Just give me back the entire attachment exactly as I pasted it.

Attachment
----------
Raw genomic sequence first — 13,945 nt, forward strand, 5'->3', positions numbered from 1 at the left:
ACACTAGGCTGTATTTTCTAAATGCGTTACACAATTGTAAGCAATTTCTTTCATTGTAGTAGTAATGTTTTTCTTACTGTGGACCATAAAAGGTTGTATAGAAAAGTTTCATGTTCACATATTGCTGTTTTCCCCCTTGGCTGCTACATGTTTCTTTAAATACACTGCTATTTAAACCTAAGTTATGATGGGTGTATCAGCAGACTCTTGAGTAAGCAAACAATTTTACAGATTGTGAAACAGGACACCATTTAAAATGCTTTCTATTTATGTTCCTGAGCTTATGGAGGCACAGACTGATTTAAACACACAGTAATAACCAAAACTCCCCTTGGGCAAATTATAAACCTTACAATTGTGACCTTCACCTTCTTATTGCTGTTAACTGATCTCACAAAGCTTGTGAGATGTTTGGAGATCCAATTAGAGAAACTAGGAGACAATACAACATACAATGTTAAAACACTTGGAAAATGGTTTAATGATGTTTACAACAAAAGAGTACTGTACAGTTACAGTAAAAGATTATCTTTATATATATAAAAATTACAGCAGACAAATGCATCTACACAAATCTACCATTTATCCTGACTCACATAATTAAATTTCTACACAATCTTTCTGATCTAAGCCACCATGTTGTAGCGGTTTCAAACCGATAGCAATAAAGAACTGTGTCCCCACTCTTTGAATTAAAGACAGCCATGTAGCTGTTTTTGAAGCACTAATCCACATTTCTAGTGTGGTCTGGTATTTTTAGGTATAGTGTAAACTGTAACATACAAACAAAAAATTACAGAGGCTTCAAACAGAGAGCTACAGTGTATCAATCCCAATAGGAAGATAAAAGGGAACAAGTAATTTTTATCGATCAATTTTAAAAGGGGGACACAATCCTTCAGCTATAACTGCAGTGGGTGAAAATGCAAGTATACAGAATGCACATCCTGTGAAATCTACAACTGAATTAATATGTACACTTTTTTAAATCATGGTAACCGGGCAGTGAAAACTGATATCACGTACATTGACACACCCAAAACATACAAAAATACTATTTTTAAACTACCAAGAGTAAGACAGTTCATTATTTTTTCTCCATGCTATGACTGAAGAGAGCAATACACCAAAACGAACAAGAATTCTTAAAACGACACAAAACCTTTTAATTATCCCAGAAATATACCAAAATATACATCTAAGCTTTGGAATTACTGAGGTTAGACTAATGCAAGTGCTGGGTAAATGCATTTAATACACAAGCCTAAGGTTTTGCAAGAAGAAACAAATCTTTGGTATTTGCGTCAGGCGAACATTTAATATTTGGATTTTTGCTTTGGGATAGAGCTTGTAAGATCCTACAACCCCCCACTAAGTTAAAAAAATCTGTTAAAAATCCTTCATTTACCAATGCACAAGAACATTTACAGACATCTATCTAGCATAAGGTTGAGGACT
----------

Raw genomic sequence first — 13,945 nt, forward strand, 5'->3', positions numbered from 1 at the left:
ACACTAGGCTGTATTTTCTAAATGCGTTACACAATTGTAAGCAATTTCTTTCATTGTAGTAGTAATGTTTTTCTTACTGTGGACCATAAAAGGTTGTATAGAAAAGTTTCATGTTCACATATTGCTGTTTTCCCCCTTGGCTGCTACATGTTTCTTTAAATACACTGCTATTTAAACCTAAGTTATGATGGGTGTATCAGCAGACTCTTGAGTAAGCAAACAATTTTACAGATTGTGAAACAGGACACCATTTAAAATGCTTTCTATTTATGTTCCTGAGCTTATGGAGGCACAGACTGATTTAAACACACAGTAATAACCAAAACTCCCCTTGGGCAAATTATAAACCTTACAATTGTGACCTTCACCTTCTTATTGCTGTTAACTGATCTCACAAAGCTTGTGAGATGTTTGGAGATCCAATTAGAGAAACTAGGAGACAATACAACATACAATGTTAAAACACTTGGAAAATGGTTTAATGATGTTTACAACAAAAGAGTACTGTACAGTTACAGTAAAAGATTATCTTTATATATATAAAAATTACAGCAGACAAATGCATCTACACAAATCTACCATTTATCCTGACTCACATAATTAAATTTCTACACAATCTTTCTGATCTAAGCCACCATGTTGTAGCGGTTTCAAACCGATAGCAATAAAGAACTGTGTCCCCACTCTTTGAATTAAAGACAGCCATGTAGCTGTTTTTGAAGCACTAATCCACATTTCTAGTGTGGTCTGGTATTTTTAGGTATAGTGTAAACTGTAACATACAAACAAAAAATTACAGAGGCTTCAAACAGAGAGCTACAGTGTATCAATCCCAATAGGAAGATAAAAGGGAACAAGTAATTTTTATCGATCAATTTTAAAAGGGGGACACAATCCTTCAGCTATAACTGCAGTGGGTGAAAATGCAAGTATACAGAATGCACATCCTGTGAAATCTACAACTGAATTAATATGTACACTTTTTTAAATCATGGTAACCGGGCAGTGAAAACTGATATCACGTACATTGACACACCCAAAACATACAAAAATACTATTTTTAAACTACCAAGAGTAAGACAGTTCATTATTTTTTCTCCATGCTATGACTGAAGAGAGCAATACACCAAAACGAACAAGAATTCTTAAAACGACACAAAACCTTTTAATTATCCCAGAAATATACCAAAATATACATCTAAGCTTTGGAATTACTGAGGTTAGACTAATGCAAGTGCTGGGTAAATGCATTTAATACACAAGCCTAAGGTTTTGCAAGAAGAAACAAATCTTTGGTATTTGCGTCAGGCGAACATTTAATATTTGGATTTTTGCTTTGGGATAGAGCTTGTAAGATCCTACAACCCCCCACTAAGTTAAAAAAATCTGTTAAAAATCCTTCATTTACCAATGCACAAGAACATTTACAGACATCTATCTAGCATAAGGTTGAGGACT